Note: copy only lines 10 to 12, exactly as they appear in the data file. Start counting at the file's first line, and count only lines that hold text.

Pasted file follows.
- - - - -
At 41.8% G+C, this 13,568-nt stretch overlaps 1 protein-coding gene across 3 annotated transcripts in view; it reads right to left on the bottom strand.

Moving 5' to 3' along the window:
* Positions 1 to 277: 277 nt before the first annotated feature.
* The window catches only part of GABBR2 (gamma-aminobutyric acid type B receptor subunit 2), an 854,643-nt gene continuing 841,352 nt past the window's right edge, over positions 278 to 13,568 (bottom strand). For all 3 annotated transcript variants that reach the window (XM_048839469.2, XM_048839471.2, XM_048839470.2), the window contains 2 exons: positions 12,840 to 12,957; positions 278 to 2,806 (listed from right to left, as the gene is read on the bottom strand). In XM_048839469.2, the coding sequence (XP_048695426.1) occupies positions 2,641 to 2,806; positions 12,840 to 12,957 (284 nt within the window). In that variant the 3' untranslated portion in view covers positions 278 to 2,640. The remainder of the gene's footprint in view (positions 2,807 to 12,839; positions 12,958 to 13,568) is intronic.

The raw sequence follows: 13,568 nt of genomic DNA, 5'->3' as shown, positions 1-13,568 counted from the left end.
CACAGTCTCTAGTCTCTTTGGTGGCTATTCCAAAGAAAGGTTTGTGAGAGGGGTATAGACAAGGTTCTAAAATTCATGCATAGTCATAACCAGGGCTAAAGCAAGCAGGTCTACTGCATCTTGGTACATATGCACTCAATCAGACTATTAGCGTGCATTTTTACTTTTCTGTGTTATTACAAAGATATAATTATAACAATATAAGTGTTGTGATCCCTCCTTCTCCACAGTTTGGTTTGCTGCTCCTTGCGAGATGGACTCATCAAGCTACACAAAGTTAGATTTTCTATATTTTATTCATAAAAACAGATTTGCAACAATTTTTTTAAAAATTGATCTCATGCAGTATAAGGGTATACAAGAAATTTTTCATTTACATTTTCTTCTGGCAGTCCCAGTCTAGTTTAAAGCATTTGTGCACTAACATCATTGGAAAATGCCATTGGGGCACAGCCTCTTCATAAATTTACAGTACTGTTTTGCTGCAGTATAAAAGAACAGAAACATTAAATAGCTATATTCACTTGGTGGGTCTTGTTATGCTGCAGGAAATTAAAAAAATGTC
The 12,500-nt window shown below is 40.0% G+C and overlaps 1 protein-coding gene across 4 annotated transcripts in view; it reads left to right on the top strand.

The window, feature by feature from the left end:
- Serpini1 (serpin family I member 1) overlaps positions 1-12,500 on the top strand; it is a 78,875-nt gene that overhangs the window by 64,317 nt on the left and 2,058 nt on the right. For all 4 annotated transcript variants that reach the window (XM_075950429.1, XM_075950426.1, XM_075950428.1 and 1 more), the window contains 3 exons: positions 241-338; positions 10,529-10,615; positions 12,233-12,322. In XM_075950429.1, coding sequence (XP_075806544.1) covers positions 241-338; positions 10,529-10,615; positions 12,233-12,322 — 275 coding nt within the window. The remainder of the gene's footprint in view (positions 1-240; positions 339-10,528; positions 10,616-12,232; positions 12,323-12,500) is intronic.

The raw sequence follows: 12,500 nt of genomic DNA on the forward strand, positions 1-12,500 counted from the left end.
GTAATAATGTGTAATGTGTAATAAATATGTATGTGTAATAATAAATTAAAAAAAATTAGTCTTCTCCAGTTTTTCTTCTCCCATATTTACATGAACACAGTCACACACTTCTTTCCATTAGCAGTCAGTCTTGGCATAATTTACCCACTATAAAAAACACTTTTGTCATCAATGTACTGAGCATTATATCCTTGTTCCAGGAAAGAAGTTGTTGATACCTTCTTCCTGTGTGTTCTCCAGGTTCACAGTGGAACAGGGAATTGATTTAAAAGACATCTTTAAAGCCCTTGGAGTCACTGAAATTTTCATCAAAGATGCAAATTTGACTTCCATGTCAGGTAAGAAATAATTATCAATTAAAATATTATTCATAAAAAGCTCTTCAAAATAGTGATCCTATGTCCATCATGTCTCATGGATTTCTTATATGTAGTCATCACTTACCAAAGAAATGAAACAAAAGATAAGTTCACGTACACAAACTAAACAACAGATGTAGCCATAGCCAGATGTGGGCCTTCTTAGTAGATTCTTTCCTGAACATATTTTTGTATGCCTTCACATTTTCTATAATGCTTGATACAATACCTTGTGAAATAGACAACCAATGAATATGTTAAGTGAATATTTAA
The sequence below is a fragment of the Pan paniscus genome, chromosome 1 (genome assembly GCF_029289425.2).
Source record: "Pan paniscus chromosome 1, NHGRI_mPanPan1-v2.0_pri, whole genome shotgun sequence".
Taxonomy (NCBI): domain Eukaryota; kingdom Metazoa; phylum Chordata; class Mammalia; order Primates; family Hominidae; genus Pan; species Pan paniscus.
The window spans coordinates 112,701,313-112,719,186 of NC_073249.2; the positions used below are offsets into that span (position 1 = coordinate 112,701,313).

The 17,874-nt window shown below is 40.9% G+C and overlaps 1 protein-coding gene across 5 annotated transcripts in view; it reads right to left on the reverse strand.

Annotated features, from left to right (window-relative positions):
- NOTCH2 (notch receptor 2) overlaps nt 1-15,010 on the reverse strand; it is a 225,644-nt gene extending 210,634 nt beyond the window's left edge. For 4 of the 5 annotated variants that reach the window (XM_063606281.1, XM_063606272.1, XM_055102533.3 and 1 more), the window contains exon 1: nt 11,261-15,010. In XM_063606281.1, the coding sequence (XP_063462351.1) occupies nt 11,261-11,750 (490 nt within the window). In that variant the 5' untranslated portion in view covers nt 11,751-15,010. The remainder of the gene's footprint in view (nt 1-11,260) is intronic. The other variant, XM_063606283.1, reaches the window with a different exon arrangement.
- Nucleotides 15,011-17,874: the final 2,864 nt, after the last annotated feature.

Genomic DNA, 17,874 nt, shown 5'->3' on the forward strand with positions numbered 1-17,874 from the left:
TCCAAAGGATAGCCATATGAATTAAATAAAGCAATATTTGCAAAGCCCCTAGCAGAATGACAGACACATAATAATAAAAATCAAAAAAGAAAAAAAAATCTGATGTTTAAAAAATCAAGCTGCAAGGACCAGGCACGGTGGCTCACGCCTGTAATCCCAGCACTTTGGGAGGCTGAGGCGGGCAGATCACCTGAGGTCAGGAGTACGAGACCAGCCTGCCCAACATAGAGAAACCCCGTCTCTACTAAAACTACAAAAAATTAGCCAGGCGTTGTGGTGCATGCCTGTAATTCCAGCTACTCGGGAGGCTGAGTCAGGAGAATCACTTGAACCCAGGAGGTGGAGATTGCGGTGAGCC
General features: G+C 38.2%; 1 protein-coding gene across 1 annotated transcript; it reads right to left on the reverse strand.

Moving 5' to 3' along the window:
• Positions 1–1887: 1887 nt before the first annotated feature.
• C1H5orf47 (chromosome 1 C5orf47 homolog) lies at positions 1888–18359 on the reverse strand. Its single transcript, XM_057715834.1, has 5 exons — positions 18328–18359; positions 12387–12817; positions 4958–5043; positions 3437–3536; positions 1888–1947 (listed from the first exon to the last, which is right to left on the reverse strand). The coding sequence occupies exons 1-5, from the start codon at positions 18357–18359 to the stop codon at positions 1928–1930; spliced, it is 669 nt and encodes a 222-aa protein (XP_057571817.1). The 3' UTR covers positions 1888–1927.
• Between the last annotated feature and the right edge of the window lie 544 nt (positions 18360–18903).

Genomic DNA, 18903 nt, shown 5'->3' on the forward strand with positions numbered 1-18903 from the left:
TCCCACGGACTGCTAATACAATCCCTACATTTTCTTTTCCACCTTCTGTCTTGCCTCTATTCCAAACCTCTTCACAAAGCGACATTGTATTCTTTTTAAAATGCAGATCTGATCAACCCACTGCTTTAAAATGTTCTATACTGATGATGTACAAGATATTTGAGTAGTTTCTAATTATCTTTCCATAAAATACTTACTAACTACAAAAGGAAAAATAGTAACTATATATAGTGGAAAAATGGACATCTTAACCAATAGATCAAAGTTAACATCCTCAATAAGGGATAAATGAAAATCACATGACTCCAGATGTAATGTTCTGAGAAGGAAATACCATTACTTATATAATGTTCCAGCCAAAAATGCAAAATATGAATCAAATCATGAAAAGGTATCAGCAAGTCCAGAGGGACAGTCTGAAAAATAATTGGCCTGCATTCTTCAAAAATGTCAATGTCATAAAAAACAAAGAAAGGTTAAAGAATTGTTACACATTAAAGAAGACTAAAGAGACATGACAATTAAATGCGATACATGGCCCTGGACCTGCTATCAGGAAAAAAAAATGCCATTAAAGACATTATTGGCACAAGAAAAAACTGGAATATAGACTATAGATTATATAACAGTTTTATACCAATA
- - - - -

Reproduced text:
The raw sequence follows: 12,500 nt of genomic DNA on the forward strand, positions 1-12,500 counted from the left end.
GTAATAATGTGTAATGTGTAATAAATATGTATGTGTAATAATAAATTAAAAAAAATTAGTCTTCTCCAGTTTTTCTTCTCCCATATTTACATGAACACAGTCACACACTTCTTTCCATTAGCAGTCAGTCTTGGCATAATTTACCCACTATAAAAAACACTTTTGTCATCAATGTACTGAGCATTATATCCTTGTTCCAGGAAAGAAGTTGTTGATACCTTCTTCCTGTGTGTTCTCCAGGTTCACAGTGGAACAGGGAATTGATTTAAAAGACATCTTTAAAGCCCTTGGAGTCACTGAAATTTTCATCAAAGATGCAAATTTGACTTCCATGTCAGGTAAGAAATAATTATCAATTAAAATATTATTCATAAAAAGCTCTTCAAAATAGTGATCCTATGTCCATCATGTCTCATGGATTTCTTATATGTAGTCATCACTTACCAAAGAAATGAAACAAAAGATAAGTTCACGTACACAAACTAAACAACAGATGTAGCCATAGCCAGATGTGGGCCTTCTTAGTAGATTCTTTCCTGAACATATTTTTGTATGCCTTCACATTTTCTATAATGCTTGATACAATACCTTGTGAAATAGACAACCAATGAATATGTTAAGTGAATATTTAA
The sequence below is a fragment of the Pan paniscus genome, chromosome 1 (genome assembly GCF_029289425.2).